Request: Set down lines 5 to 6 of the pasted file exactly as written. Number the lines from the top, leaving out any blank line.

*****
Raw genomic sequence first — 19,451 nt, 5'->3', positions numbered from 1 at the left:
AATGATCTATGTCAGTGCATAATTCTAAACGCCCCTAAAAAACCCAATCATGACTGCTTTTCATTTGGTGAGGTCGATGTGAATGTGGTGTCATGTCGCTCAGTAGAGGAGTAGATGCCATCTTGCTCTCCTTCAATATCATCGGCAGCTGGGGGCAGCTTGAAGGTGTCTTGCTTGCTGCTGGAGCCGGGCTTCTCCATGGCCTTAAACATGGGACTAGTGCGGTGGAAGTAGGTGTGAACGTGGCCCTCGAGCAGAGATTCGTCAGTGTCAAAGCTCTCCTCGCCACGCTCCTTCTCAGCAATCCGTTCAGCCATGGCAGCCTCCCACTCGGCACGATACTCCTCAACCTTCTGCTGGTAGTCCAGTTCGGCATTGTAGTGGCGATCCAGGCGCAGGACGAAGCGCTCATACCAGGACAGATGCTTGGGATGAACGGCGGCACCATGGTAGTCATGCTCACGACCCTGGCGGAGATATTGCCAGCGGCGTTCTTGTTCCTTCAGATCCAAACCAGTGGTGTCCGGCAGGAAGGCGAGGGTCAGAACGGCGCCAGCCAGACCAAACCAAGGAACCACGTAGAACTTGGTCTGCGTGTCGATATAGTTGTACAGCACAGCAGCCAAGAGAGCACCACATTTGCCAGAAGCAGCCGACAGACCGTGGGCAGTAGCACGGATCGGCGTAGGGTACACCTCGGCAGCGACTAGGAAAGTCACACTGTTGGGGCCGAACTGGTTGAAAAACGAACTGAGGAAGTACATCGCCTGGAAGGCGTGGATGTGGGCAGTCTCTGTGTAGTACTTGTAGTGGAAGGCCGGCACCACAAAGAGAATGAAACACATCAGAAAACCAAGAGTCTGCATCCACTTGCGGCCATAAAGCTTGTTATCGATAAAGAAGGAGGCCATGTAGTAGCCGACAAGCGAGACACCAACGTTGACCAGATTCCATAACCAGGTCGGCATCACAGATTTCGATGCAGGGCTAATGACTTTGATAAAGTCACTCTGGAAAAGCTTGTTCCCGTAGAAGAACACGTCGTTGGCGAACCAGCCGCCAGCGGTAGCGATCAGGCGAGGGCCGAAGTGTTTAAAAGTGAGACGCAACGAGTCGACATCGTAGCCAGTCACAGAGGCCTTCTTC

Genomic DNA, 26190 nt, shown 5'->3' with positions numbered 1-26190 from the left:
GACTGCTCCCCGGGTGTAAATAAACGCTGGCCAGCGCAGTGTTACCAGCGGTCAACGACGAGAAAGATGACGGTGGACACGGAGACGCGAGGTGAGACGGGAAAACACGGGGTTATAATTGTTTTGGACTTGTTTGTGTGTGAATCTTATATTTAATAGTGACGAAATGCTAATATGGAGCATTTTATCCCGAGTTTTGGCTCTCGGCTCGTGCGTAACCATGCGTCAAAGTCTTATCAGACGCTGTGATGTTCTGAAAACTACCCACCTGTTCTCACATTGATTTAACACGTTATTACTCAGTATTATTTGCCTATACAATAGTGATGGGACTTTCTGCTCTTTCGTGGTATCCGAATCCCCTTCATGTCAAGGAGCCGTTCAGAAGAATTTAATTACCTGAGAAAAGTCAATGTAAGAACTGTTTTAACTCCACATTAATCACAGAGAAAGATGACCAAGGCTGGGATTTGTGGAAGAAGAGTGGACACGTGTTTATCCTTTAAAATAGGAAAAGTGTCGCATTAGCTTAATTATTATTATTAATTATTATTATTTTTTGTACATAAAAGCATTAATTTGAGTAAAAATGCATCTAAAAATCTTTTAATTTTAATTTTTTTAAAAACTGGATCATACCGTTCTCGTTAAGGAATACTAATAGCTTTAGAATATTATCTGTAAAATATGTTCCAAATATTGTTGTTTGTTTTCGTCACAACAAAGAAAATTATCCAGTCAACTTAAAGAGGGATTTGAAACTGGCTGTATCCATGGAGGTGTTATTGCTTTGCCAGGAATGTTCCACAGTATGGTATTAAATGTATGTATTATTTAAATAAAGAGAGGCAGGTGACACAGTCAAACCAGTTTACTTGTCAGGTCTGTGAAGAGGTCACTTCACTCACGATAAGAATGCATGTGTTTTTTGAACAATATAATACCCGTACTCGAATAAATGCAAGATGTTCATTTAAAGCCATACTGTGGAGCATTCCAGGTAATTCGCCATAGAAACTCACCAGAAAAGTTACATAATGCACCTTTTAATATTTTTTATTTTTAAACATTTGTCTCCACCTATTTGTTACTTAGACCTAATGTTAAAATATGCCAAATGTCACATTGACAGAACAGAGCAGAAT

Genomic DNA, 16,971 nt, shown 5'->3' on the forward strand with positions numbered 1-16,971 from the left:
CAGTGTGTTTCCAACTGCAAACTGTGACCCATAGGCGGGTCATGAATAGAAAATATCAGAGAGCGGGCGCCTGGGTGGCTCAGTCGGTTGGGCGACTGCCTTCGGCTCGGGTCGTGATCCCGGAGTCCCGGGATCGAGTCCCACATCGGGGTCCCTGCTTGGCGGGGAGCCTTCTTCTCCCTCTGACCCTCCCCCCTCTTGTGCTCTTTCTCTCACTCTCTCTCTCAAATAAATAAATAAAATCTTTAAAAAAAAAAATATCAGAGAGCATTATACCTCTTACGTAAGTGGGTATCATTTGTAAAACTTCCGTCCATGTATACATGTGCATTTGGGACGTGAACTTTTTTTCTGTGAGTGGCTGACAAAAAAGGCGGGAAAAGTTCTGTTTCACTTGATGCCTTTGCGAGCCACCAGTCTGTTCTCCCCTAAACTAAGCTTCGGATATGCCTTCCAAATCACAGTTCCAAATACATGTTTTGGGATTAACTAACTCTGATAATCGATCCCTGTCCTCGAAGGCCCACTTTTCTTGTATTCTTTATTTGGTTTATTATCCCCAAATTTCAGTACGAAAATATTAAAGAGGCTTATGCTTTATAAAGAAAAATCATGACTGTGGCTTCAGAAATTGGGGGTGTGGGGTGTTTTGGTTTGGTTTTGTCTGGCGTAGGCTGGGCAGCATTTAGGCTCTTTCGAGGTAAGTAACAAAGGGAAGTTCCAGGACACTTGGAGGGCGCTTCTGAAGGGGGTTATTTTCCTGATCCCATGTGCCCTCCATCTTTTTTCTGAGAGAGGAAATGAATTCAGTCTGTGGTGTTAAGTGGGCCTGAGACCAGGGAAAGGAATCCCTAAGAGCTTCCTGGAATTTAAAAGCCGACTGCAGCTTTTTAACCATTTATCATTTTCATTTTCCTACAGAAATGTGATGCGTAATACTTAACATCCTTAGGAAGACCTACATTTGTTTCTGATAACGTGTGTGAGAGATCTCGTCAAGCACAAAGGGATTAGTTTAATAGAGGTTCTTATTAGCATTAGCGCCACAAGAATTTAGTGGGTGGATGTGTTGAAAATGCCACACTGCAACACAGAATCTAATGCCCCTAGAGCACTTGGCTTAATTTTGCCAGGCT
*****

Genomic DNA, 16,971 nt, shown 5'->3' on the forward strand with positions numbered 1-16,971 from the left:
CAGTGTGTTTCCAACTGCAAACTGTGACCCATAGGCGGGTCATGAATAGAAAATATCAGAGAGCGGGCGCCTGGGTGGCTCAGTCGGTTGGGCGACTGCCTTCGGCTCGGGTCGTGATCCCGGAGTCCCGGGATCGAGTCCCACATCGGGGTCCCTGCTTGGCGGGGAGCCTTCTTCTCCCTCTGACCCTCCCCCCTCTTGTGCTCTTTCTCTCACTCTCTCTCTCAAATAAATAAATAAAATCTTTAAAAAAAAAAATATCAGAGAGCATTATACCTCTTACGTAAGTGGGTATCATTTGTAAAACTTCCGTCCATGTATACATGTGCATTTGGGACGTGAACTTTTTTTCTGTGAGTGGCTGACAAAAAAGGCGGGAAAAGTTCTGTTTCACTTGATGCCTTTGCGAGCCACCAGTCTGTTCTCCCCTAAACTAAGCTTCGGATATGCCTTCCAAATCACAGTTCCAAATACATGTTTTGGGATTAACTAACTCTGATAATCGATCCCTGTCCTCGAAGGCCCACTTTTCTTGTATTCTTTATTTGGTTTATTATCCCCAAATTTCAGTACGAAAATATTAAAGAGGCTTATGCTTTATAAAGAAAAATCATGACTGTGGCTTCAGAAATTGGGGGTGTGGGGTGTTTTGGTTTGGTTTTGTCTGGCGTAGGCTGGGCAGCATTTAGGCTCTTTCGAGGTAAGTAACAAAGGGAAGTTCCAGGACACTTGGAGGGCGCTTCTGAAGGGGGTTATTTTCCTGATCCCATGTGCCCTCCATCTTTTTTCTGAGAGAGGAAATGAATTCAGTCTGTGGTGTTAAGTGGGCCTGAGACCAGGGAAAGGAATCCCTAAGAGCTTCCTGGAATTTAAAAGCCGACTGCAGCTTTTTAACCATTTATCATTTTCATTTTCCTACAGAAATGTGATGCGTAATACTTAACATCCTTAGGAAGACCTACATTTGTTTCTGATAACGTGTGTGAGAGATCTCGTCAAGCACAAAGGGATTAGTTTAATAGAGGTTCTTATTAGCATTAGCGCCACAAGAATTTAGTGGGTGGATGTGTTGAAAATGCCACACTGCAACACAGAATCTAATGCCCCTAGAGCACTTGGCTTAATTTTGCCAGGCT